Archives on TV: Be Cool Scooby-Doo, "Silver Scream"
In my formative years as a child raised by television, I was in the right age group to see re-runs of pretty much the entire catalogue of Hanna-Barbera cartoons, Scooby-Doo, Where Are You! among them. Since those early days, I've seen just about every iteration of Scooby and the gang driving around in the Mystery Machine solving crimes and de-masking old men who go to elaborate lengths just to make a quick buck.
It just so happened I was channel surfing, looking for a suitable program to watch with my three-year-old nephew when I happened across Be Cool Scooby-Doo. The episode was "Silver Scream" and it just so happened to feature a film archives as part of the story. Imagine my delight!
The core mystery surrounds the haunting of Fletcher Films Studios by the "ghost" of Archie Barnes, a comedian of the silent film era who notoriously hated the studio interfering with his last film that he supposedly burned every copy of it. The movie was thought to be lost forever until an archivist uncovered a print of the film, which the studio plans to release. Unfortunately, Archie doesn't seem to like the idea. The gang happen to be on a studio tour and learn the pertinent information from their very informed tour guide, Tony, and decide to look into the matter themselves, because reasons.
In the 22 minutes afforded the episode, the film archives features in two major scenes. The first in the cold open when Russ (Eric Bauza), the archivist who found the film, is attacked by Archie's ghost and the second when Daphne (Grey Griffin) and Fred (still voiced by Frank Welker, who originated the role in the 60s cartoon!) head to the archives to question Russ. And I'll say this for the writer and creative team behind this episode, they don't fall into the stereotypes most shows, animated or live action, tend to lean on when depicting archives and archivists.
Firstly, the film archives is on the second floor of a building on the studio lot! It's not a dank dungeon of a basement surrounded by cobwebs and dust, but a clean-looking room with banker and clam shell boxes, reels of film, and other storage containers. It's not optimal to have those film reels stored in a non-temperature controlled room, but hey, I don't know the storage facility situation entirely at Fletcher Films. All I have to go on is the Archives Department itself and it's pretty slick, if I say so myself.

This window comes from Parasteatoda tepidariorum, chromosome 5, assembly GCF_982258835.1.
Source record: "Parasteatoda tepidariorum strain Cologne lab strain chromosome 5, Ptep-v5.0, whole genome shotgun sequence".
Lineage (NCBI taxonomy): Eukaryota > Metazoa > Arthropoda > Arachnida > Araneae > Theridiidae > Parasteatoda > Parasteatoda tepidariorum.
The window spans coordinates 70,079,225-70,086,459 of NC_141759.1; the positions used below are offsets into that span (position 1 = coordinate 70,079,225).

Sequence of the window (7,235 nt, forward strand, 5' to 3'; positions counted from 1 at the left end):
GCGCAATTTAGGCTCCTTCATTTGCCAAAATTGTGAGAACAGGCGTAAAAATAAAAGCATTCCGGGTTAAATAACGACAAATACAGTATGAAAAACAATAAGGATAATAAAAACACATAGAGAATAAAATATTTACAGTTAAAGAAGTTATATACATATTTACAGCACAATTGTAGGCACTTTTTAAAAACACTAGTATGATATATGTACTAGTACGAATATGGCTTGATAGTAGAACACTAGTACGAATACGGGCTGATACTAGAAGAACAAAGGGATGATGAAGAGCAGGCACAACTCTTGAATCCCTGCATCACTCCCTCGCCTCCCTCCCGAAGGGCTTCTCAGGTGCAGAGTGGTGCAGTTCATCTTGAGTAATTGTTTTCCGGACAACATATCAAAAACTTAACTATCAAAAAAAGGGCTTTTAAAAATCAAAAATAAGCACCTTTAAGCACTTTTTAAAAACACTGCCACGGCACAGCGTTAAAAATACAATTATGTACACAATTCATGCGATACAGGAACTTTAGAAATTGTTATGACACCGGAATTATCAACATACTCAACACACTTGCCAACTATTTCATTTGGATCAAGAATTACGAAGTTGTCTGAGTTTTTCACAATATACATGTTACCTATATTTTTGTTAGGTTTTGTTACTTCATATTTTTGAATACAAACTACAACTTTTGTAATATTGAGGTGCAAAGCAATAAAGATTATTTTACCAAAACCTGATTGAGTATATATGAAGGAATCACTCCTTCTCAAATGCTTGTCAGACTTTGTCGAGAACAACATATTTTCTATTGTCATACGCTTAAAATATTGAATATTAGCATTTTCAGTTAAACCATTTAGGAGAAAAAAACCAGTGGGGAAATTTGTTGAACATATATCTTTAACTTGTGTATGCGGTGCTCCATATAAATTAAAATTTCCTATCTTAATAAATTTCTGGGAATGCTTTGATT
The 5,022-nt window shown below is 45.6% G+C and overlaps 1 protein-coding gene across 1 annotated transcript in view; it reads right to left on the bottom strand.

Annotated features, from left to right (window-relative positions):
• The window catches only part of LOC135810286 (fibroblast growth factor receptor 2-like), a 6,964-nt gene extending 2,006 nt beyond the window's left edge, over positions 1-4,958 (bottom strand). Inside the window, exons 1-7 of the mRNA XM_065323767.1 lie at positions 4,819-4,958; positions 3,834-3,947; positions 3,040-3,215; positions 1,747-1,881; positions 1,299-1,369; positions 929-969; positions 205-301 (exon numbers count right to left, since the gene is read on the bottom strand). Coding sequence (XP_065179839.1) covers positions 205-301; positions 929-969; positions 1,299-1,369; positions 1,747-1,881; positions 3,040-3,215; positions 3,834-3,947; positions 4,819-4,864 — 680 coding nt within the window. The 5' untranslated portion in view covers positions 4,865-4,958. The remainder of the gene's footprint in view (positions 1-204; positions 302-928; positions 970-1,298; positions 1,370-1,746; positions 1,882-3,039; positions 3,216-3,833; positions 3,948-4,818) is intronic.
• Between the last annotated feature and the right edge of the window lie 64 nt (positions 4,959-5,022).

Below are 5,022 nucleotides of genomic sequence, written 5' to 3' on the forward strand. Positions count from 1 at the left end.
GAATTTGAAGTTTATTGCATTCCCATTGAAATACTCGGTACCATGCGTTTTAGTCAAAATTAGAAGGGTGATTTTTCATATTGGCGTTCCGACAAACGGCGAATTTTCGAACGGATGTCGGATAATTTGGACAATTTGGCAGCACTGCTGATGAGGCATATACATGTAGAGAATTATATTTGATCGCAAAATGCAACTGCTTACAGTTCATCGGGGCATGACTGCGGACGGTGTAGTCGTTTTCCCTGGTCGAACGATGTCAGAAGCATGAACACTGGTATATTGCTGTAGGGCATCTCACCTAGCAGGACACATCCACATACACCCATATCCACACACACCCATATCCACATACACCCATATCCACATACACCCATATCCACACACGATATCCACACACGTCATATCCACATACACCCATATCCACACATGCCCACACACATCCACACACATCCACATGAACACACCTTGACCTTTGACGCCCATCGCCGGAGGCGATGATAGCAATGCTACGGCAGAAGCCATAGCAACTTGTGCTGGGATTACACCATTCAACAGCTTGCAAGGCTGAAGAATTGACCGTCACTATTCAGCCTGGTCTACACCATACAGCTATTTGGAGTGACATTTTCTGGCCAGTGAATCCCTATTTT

Of course, going to an archives wouldn't be complete without someone making a joke at the expense of people not knowing what an archives is. Daphne, taking on the role of tour guide as her "thing" for the episode, directs herself and Fred to the archives and, upon reaching the door, says:
We are now entering Fletcher Studios' film archive room. This is where...people...archive film? In a room?
I mean, she's not wrong. Not entirely.
Anywho, let's move on to Russ, the archivist. Look at this guy!
Look at him being a youngish, Kevin Smith type person! He's not old and decrepit! His hearing is good and he's relatively sane! This is a huge win for archivists! I mean, yes, he talks to a cardboard cutout of Archie Barnes like it's a real person, but, ya know, that just means he's eccentric.
Don't take this away from me!
The only other thing I want to point out is the style of the show is modeled after Family Guy, which is just a weird disconnect on my part when I initially watched the episode. It's odd watching Shaggy and Scooby running from a ghost and waiting for the non-sequitur to begin at any moment. The show itself, however, was really entertaining and I had fun watching it with my nephew as well as re-watching it to write this article.